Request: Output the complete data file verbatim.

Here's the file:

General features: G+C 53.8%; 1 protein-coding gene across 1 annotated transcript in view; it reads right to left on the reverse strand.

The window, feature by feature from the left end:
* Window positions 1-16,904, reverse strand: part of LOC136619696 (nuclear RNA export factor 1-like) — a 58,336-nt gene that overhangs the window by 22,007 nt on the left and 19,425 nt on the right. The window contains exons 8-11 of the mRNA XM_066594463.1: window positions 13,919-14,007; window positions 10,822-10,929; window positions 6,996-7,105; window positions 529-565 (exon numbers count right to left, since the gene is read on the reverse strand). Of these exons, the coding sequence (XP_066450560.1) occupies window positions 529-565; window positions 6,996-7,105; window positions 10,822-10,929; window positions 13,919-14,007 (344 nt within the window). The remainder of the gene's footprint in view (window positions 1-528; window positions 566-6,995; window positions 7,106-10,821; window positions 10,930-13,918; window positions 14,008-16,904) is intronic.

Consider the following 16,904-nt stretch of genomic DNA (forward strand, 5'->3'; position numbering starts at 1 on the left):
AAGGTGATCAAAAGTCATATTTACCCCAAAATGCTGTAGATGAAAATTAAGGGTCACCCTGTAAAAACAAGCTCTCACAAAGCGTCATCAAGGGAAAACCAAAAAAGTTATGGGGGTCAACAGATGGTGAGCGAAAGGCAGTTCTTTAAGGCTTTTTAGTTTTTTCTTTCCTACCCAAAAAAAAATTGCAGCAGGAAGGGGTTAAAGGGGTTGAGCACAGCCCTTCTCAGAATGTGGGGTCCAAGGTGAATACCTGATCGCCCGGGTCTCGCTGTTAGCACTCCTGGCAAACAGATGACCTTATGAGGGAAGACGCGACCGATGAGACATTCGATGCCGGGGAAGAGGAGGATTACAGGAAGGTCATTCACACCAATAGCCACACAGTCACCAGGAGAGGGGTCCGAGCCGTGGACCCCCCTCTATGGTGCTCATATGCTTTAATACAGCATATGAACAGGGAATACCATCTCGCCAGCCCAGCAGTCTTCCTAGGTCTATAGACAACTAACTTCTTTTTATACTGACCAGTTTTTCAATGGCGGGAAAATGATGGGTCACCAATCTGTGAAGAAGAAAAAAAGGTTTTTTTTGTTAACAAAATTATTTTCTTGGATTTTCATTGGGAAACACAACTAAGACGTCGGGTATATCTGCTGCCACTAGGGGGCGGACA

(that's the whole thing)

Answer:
General features: G+C 53.8%; 1 protein-coding gene across 1 annotated transcript in view; it reads right to left on the reverse strand.

The window, feature by feature from the left end:
* Window positions 1-16,904, reverse strand: part of LOC136619696 (nuclear RNA export factor 1-like) — a 58,336-nt gene that overhangs the window by 22,007 nt on the left and 19,425 nt on the right. The window contains exons 8-11 of the mRNA XM_066594463.1: window positions 13,919-14,007; window positions 10,822-10,929; window positions 6,996-7,105; window positions 529-565 (exon numbers count right to left, since the gene is read on the reverse strand). Of these exons, the coding sequence (XP_066450560.1) occupies window positions 529-565; window positions 6,996-7,105; window positions 10,822-10,929; window positions 13,919-14,007 (344 nt within the window). The remainder of the gene's footprint in view (window positions 1-528; window positions 566-6,995; window positions 7,106-10,821; window positions 10,930-13,918; window positions 14,008-16,904) is intronic.

Consider the following 16,904-nt stretch of genomic DNA (forward strand, 5'->3'; position numbering starts at 1 on the left):
AAGGTGATCAAAAGTCATATTTACCCCAAAATGCTGTAGATGAAAATTAAGGGTCACCCTGTAAAAACAAGCTCTCACAAAGCGTCATCAAGGGAAAACCAAAAAAGTTATGGGGGTCAACAGATGGTGAGCGAAAGGCAGTTCTTTAAGGCTTTTTAGTTTTTTCTTTCCTACCCAAAAAAAAATTGCAGCAGGAAGGGGTTAAAGGGGTTGAGCACAGCCCTTCTCAGAATGTGGGGTCCAAGGTGAATACCTGATCGCCCGGGTCTCGCTGTTAGCACTCCTGGCAAACAGATGACCTTATGAGGGAAGACGCGACCGATGAGACATTCGATGCCGGGGAAGAGGAGGATTACAGGAAGGTCATTCACACCAATAGCCACACAGTCACCAGGAGAGGGGTCCGAGCCGTGGACCCCCCTCTATGGTGCTCATATGCTTTAATACAGCATATGAACAGGGAATACCATCTCGCCAGCCCAGCAGTCTTCCTAGGTCTATAGACAACTAACTTCTTTTTATACTGACCAGTTTTTCAATGGCGGGAAAATGATGGGTCACCAATCTGTGAAGAAGAAAAAAAGGTTTTTTTTGTTAACAAAATTATTTTCTTGGATTTTCATTGGGAAACACAACTAAGACGTCGGGTATATCTGCTGCCACTAGGGGGCGGACA